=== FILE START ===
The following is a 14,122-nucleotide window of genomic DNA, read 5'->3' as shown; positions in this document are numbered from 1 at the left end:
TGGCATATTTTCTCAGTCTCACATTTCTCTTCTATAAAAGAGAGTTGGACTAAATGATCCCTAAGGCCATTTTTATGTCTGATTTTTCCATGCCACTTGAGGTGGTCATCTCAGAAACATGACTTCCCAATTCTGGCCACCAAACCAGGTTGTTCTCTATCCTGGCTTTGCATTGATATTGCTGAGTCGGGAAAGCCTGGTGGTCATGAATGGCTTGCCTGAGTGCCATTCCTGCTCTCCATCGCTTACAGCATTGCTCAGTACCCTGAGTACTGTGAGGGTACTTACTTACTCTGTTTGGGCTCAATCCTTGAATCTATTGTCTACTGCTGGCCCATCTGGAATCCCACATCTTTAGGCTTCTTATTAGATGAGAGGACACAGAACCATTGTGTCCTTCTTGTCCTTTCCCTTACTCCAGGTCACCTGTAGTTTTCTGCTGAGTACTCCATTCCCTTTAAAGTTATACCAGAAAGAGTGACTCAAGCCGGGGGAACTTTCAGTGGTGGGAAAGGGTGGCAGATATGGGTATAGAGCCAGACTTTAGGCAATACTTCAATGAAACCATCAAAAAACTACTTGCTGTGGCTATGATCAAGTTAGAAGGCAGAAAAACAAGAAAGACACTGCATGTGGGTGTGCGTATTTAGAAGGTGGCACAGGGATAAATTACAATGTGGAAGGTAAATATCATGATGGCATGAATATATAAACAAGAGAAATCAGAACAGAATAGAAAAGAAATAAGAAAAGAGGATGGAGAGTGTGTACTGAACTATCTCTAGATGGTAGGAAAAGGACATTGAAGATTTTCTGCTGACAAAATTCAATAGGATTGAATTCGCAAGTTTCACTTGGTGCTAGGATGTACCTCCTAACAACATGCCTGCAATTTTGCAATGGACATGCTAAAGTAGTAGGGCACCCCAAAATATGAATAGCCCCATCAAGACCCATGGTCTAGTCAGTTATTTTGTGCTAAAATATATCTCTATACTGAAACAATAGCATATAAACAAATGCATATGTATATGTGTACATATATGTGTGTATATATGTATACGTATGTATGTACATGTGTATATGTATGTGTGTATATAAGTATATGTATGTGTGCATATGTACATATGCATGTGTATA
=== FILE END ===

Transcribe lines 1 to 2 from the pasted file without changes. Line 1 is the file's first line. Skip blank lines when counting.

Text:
The following is a 14,122-nucleotide window of genomic DNA, read 5'->3' as shown; positions in this document are numbered from 1 at the left end:
TGGCATATTTTCTCAGTCTCACATTTCTCTTCTATAAAAGAGAGTTGGACTAAATGATCCCTAAGGCCATTTTTATGTCTGATTTTTCCATGCCACTTGAGGTGGTCATCTCAGAAACATGACTTCCCAATTCTGGCCACCAAACCAGGTTGTTCTCTATCCTGGCTTTGCATTGATATTGCTGAGTCGGGAAAGCCTGGTGGTCATGAATGGCTTGCCTGAGTGCCATTCCTGCTCTCCATCGCTTACAGCATTGCTCAGTACCCTGAGTACTGTGAGGGTACTTACTTACTCTGTTTGGGCTCAATCCTTGAATCTATTGTCTACTGCTGGCCCATCTGGAATCCCACATCTTTAGGCTTCTTATTAGATGAGAGGACACAGAACCATTGTGTCCTTCTTGTCCTTTCCCTTACTCCAGGTCACCTGTAGTTTTCTGCTGAGTACTCCATTCCCTTTAAAGTTATACCAGAAAGAGTGACTCAAGCCGGGGGAACTTTCAGTGGTGGGAAAGGGTGGCAGATATGGGTATAGAGCCAGACTTTAGGCAATACTTCAATGAAACCATCAAAAAACTACTTGCTGTGGCTATGATCAAGTTAGAAGGCAGAAAAACAAGAAAGACACTGCATGTGGGTGTGCGTATTTAGAAGGTGGCACAGGGATAAATTACAATGTGGAAGGTAAATATCATGATGGCATGAATATATAAACAAGAGAAATCAGAACAGAATAGAAAAGAAATAAGAAAAGAGGATGGAGAGTGTGTACTGAACTATCTCTAGATGGTAGGAAAAGGACATTGAAGATTTTCTGCTGACAAAATTCAATAGGATTGAATTCGCAAGTTTCACTTGGTGCTAGGATGTACCTCCTAACAACATGCCTGCAATTTTGCAATGGACATGCTAAAGTAGTAGGGCACCCCAAAATATGAATAGCCCCATCAAGACCCATGGTCTAGTCAGTTATTTTGTGCTAAAATATATCTCTATACTGAAACAATAGCATATAAACAAATGCATATGTATATGTGTACATATATGTGTGTATATATGTATACGTATGTATGTACATGTGTATATGTATGTGTGTATATAAGTATATGTATGTGTGCATATGTACATATGCATGTGTATA